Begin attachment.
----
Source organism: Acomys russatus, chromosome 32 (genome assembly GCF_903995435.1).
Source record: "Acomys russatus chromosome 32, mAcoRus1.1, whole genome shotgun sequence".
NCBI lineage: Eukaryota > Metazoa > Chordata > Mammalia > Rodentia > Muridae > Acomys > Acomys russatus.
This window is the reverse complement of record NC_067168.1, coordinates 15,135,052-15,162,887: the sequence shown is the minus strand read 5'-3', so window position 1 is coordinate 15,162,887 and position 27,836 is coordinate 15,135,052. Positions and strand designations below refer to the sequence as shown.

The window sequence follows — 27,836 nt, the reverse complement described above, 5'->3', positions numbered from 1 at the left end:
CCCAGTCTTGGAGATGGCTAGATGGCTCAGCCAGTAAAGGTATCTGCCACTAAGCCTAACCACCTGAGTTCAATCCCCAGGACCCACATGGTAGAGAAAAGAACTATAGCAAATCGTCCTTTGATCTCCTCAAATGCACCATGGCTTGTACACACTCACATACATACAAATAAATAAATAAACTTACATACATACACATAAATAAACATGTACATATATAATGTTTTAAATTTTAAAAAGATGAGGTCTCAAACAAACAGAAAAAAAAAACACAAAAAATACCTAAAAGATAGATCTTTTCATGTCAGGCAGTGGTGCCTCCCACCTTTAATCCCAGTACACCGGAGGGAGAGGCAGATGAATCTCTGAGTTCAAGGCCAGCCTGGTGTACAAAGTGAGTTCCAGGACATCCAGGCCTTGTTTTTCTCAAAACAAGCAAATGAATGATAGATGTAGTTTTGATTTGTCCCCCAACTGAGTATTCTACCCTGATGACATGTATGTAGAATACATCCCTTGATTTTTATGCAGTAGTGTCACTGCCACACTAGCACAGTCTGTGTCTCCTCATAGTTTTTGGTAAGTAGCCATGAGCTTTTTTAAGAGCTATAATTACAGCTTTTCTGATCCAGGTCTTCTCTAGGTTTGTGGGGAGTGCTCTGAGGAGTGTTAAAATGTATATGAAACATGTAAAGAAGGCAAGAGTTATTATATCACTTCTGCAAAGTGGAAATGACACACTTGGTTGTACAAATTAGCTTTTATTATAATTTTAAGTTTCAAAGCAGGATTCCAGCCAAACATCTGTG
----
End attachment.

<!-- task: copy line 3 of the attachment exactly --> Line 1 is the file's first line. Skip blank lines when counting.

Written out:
NCBI lineage: Eukaryota > Metazoa > Chordata > Mammalia > Rodentia > Muridae > Acomys > Acomys russatus.